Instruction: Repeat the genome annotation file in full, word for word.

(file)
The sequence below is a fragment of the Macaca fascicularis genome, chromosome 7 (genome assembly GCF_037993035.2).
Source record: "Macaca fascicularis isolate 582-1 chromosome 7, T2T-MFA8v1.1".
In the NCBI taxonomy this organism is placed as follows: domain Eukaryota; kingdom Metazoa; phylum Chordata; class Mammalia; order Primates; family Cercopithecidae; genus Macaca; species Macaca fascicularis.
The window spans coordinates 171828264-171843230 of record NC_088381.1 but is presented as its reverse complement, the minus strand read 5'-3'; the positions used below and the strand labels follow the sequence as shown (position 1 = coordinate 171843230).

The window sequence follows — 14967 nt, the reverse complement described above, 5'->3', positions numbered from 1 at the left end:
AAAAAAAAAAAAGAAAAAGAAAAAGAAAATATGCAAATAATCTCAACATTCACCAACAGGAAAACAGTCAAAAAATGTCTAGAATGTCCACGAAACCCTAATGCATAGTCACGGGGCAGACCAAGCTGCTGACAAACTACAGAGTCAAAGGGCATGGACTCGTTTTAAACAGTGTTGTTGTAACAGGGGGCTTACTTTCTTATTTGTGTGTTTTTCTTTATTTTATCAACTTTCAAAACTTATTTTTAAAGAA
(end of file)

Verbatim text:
The sequence below is a fragment of the Macaca fascicularis genome, chromosome 7 (genome assembly GCF_037993035.2).
Source record: "Macaca fascicularis isolate 582-1 chromosome 7, T2T-MFA8v1.1".
In the NCBI taxonomy this organism is placed as follows: domain Eukaryota; kingdom Metazoa; phylum Chordata; class Mammalia; order Primates; family Cercopithecidae; genus Macaca; species Macaca fascicularis.
The window spans coordinates 171828264-171843230 of record NC_088381.1 but is presented as its reverse complement, the minus strand read 5'-3'; the positions used below and the strand labels follow the sequence as shown (position 1 = coordinate 171843230).

The window sequence follows — 14967 nt, the reverse complement described above, 5'->3', positions numbered from 1 at the left end:
AAAAAAAAAAAAGAAAAAGAAAAAGAAAATATGCAAATAATCTCAACATTCACCAACAGGAAAACAGTCAAAAAATGTCTAGAATGTCCACGAAACCCTAATGCATAGTCACGGGGCAGACCAAGCTGCTGACAAACTACAGAGTCAAAGGGCATGGACTCGTTTTAAACAGTGTTGTTGTAACAGGGGGCTTACTTTCTTATTTGTGTGTTTTTCTTTATTTTATCAACTTTCAAAACTTATTTTTAAAGAA